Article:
Named after six-time Mr. Olympia Dorian Yates the Yates Row is a more upright variation of the bent barbell row. In the video above Dorian Yates demonstrates by using an overhand grip, thanks to a nasty bicep accident, the lift is normally done with a pronated grip as demonstrated below.
The exercise works all of the back muscles, particularly the lats and upper/middle traps. Dorian credits much of his incredible back development to this exercise.
First, the upper body is kept more upright, around halfway between being level with the floor and fully upright. For most people this will make the Yates Row easier on the lower back than a traditional barbell row where the upper body is almost parallel with the floor. The more upright position involves the upper and middle trap muscles more as well since the shoulder blades are pulled more together and slightly upwards. When the upper body is more upright, it also makes it easier to keep the spine’s natural arch (not rounded) which is critical for getting a good lat contraction.
Unfortunately, the upright body position also limits the amount of stretch you can get at the bottom of the exercise so the lats are being worked more in the mid-range to full contraction position. Another difference between the barbell row and the Yates Row is the direction the bar travels. In a barbell row the less upright body position means that in the stretch position (arms hanging downwards) the bar will be below the knees. With the knees in the way, the bar needs to be rowed toward the middle/upper stomach area which can point (flare) the elbows outward away from the body making a full lat contraction difficult.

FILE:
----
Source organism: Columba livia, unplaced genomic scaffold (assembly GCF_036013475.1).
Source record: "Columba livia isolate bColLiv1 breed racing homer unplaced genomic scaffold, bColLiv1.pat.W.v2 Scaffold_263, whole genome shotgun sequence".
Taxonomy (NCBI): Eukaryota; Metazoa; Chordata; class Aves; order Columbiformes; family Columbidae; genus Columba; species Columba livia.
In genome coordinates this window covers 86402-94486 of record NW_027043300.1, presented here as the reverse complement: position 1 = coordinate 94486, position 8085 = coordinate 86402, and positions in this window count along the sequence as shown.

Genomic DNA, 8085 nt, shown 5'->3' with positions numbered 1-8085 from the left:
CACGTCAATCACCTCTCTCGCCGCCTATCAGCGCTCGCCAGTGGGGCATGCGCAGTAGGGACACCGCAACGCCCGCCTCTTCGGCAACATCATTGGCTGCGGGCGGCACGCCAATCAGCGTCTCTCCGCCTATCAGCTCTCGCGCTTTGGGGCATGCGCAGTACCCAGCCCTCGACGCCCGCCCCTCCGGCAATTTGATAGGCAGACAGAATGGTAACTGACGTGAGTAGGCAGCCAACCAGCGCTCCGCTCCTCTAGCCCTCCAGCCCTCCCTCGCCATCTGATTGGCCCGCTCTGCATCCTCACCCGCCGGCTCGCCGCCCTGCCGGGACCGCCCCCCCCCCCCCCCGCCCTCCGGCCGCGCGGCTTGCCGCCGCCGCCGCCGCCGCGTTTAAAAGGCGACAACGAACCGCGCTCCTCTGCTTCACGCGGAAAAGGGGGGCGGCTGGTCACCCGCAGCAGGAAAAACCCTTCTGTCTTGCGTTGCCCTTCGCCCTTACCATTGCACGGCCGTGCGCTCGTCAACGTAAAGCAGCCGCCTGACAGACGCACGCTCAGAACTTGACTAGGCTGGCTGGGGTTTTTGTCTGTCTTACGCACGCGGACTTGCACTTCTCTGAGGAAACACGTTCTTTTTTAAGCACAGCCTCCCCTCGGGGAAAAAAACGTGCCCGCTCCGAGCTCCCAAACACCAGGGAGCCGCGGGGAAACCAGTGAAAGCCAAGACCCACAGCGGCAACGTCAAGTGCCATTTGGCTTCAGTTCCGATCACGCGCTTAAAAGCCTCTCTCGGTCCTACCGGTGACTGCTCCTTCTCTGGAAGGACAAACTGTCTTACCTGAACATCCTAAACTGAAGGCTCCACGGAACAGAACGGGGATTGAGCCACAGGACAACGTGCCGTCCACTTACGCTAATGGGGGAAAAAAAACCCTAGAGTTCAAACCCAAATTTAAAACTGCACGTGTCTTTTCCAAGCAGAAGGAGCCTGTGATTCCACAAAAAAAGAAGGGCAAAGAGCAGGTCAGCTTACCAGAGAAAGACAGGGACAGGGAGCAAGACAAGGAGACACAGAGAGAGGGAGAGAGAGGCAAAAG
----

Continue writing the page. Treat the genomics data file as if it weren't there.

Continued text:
In the Yates Row, the upper body is more upright so the bar starts around the knees or just slightly above. Without the knees in the way, the ideal path for the bar to follow now is right up the thighs (quads) directly into the waist. Many people will find that this helps them get a stronger lower lat contraction than they can during a barbell row. The Yates Row also uses a supinated (underhand) grip instead of a pronated grip (overhand) like in the barbell row. Dorian found that this grip would create a more intense lower lat contraction. Using this grip also means the biceps are in a more vulnerable position as Dorian found out when he tore his biceps during the exercise. After this injury he had to switch his grip back to overhand.